Along with standard screenings of films new and old, the curators create one-of-a-kind events that augment and sometimes challenge traditional modes of cinema presentation. Some years ago, Seid curated PowerPoint to the People, an evening of live presentations for which competing artists utilized the then-maligned software program. “It was like American Idol, but with PowerPoint. I was really proud of that one,” recalls Seid. “I like the idea of creating an expanded, extended moment, adding a dimensional element of performance to screenings.”
A few years back, Seid curated a daylong program of the multimedia works of vanguard artist Lynn Hershman Leeson, who conducted Q&A sessions via her Second Life avatar. “The audience was thrilled,” Seid recalls, “and never knew that Lynn was sitting only 20 feet away, up in the projection booth.”
Seid addresses the importance of appealing to more than just longtime cineastes. “We never program in a vacuum with no sense of an audience,” he says. “As the cinephiles age, we want to find new audiences to follow them.” This is no small issue for PFA because it is often overlooked by Cal students and Bay Area denizens, despite its stellar reputation among kindred international organizations and devoted cineastes for film presentation, preservation, and advocacy.
Increased visibility is what all of them expect to gain when they relocate to swanky new digs in downtown Berkeley, along with PFA’s cultural and administrative partner, the Berkeley Art Museum, in 2016. Lawrence Rinder, current director of BAM/PFA, certainly believes it will happen.
“Our new downtown Berkeley building will greatly improve our audiences’ experience of film,” he promises. “The Barbro Osher Theatre will be built specifically to achieve the best possible cinema experience, and the new facilities for the film library and study center will vastly improve the accessibility of our exceptional holdings of film-related books and magazines and ephemera archives.”
A new building with state-of-the-art facilities also means new technologies that reach younger and more tech-savvy audiences. Both Seid and Oxtoby, while committed to tried-and-true film formats, have seen no sense in denying digital formats as well. Oxtoby promises that the PFA will show 35 mm prints for as long as possible, but admits that in many cases the best available copies of sought-after films are now in the Digital Cinema Package (DCP) format that is fast becoming the industry standard.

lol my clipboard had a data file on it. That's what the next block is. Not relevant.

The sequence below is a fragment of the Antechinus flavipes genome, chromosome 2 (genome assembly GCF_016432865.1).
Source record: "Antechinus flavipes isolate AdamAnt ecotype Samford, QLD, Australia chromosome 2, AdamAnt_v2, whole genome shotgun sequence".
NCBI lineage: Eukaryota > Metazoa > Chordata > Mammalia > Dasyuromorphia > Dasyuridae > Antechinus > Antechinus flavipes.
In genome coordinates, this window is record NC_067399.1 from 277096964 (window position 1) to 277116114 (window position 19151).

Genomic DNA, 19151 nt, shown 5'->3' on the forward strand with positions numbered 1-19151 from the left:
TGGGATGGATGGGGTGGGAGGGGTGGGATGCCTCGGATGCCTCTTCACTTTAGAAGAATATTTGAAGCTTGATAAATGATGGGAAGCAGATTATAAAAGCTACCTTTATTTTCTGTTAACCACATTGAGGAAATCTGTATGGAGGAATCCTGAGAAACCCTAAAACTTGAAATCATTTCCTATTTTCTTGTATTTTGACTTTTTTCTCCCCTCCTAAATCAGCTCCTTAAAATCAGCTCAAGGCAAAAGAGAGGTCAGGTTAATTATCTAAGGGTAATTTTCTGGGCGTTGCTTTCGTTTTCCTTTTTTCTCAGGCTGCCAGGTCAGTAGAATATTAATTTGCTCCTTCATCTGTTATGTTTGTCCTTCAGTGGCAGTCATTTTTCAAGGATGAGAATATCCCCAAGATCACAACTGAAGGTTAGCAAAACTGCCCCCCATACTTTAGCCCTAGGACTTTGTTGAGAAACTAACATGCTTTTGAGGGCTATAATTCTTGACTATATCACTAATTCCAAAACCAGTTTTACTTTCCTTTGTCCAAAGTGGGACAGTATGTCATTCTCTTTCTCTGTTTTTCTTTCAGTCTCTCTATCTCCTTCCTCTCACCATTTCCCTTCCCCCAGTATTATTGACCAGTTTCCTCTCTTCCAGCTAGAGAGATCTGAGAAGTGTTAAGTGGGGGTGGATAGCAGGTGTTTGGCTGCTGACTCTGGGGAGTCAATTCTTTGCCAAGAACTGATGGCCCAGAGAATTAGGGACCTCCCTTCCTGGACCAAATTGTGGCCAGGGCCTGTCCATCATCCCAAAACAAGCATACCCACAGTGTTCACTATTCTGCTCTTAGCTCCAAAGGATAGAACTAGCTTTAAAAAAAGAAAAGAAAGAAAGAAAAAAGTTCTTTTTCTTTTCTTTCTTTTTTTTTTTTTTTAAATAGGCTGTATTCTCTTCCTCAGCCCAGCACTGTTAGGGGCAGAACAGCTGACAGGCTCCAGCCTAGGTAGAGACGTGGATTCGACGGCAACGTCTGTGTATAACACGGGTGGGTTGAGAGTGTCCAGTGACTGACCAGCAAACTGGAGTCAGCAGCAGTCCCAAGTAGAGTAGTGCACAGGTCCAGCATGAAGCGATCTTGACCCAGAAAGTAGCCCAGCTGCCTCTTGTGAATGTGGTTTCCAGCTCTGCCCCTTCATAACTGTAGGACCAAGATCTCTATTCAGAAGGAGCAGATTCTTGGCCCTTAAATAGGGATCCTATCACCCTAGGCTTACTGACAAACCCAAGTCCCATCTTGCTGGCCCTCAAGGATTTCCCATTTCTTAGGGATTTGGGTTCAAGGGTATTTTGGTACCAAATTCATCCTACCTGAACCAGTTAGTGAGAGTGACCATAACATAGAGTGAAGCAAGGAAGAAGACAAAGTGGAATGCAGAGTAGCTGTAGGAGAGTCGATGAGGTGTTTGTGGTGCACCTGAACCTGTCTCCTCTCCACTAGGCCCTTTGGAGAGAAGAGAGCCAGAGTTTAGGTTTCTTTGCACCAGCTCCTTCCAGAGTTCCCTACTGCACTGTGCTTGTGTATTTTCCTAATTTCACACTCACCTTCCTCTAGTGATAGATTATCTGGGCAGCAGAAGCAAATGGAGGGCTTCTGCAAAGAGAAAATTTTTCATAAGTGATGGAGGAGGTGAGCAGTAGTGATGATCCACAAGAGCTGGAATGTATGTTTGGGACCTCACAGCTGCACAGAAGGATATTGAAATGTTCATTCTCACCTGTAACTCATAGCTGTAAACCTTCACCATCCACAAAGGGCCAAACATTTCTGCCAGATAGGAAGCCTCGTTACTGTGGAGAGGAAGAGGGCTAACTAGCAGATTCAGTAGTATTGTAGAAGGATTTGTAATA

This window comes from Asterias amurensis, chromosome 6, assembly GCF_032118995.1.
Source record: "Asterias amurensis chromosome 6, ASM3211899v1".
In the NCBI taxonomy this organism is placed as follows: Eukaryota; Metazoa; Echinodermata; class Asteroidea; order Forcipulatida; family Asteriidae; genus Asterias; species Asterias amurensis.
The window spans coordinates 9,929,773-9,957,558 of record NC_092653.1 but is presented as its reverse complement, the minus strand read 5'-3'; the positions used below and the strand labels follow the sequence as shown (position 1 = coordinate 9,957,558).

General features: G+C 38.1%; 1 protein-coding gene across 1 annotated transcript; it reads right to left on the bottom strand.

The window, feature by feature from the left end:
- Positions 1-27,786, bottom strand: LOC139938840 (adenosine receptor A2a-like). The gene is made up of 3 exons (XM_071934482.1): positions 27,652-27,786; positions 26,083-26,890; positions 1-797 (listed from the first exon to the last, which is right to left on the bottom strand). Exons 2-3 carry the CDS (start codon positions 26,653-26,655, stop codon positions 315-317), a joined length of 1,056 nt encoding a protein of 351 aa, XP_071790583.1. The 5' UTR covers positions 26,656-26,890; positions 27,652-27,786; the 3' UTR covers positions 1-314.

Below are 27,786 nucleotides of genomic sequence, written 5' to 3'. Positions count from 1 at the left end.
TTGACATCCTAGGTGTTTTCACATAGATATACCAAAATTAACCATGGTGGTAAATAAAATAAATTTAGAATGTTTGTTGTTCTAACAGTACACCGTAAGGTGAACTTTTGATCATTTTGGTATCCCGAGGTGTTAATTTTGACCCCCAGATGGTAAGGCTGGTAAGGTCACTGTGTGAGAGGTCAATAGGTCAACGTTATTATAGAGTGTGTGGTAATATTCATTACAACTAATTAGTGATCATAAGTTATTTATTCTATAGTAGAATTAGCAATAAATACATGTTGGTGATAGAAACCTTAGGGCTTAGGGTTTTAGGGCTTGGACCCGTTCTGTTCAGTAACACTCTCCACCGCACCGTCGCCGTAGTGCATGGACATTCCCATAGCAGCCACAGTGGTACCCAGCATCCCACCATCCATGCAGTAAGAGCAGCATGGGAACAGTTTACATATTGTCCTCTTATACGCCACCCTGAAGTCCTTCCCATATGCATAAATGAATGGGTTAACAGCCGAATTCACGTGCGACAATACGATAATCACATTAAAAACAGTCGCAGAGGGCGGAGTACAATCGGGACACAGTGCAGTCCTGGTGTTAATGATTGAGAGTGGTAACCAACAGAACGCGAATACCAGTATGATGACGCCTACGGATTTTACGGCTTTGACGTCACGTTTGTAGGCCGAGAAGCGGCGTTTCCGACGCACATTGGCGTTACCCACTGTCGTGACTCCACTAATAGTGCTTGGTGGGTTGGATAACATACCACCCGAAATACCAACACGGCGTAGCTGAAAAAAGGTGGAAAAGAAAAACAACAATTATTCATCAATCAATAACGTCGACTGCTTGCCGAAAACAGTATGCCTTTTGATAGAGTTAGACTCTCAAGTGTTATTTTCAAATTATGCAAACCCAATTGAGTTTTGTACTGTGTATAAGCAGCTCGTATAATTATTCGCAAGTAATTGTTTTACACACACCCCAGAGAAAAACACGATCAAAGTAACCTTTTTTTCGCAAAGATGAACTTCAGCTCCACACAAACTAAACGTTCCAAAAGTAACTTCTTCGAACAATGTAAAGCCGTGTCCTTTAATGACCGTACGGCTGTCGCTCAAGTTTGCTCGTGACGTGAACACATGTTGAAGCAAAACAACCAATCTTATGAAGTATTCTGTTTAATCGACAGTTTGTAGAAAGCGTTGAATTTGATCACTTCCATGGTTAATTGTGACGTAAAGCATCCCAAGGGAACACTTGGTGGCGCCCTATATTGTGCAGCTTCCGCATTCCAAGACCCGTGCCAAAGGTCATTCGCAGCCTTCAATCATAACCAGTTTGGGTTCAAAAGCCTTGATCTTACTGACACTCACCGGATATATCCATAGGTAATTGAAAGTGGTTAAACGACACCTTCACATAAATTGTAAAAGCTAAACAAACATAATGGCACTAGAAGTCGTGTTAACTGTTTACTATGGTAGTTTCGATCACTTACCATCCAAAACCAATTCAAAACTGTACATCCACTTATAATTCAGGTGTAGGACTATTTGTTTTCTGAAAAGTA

“The digital cinema conversion has been extreme and rapid,” Seid confirms, though he’s concerned that Hollywood studios have only converted a small percentage of their extensive back catalogues to DCP. “It’s definitely more difficult to put together a historical repertory.”
Caught up in the endless distractions of online streaming and YouTube clips, are today’s students as likely to fret over the digital versus film debate, or even drag themselves away from their tablets to attend screenings?
“Interest in film hasn’t declined, but the ways in which younger audiences are discovering cinema have altered drastically,” Seid says. “For them, watching a film on an iPad or cell phone might be an exciting, even life-changing experience.” But, he adds, “it’s our job to coax them into seeing films on the scale and in the quality of presentation for which they were intended.”
One distinct difference between PFA and a commercial movie theater, he points out, “is that we have a distinct cultural mission to place cinema inside an aesthetic as well as a sociological history. We do this by bringing in directors, actors, critics, and other people who help audiences decode films. We see cinema as a way of encountering the world. This doesn’t usually happen at a cineplex, where the main mission is to sell you popcorn and get you in and out as fast as possible. That’s a totally disposable kind of experience, whereas at the PFA we aim to present experiences that can be revelatory.”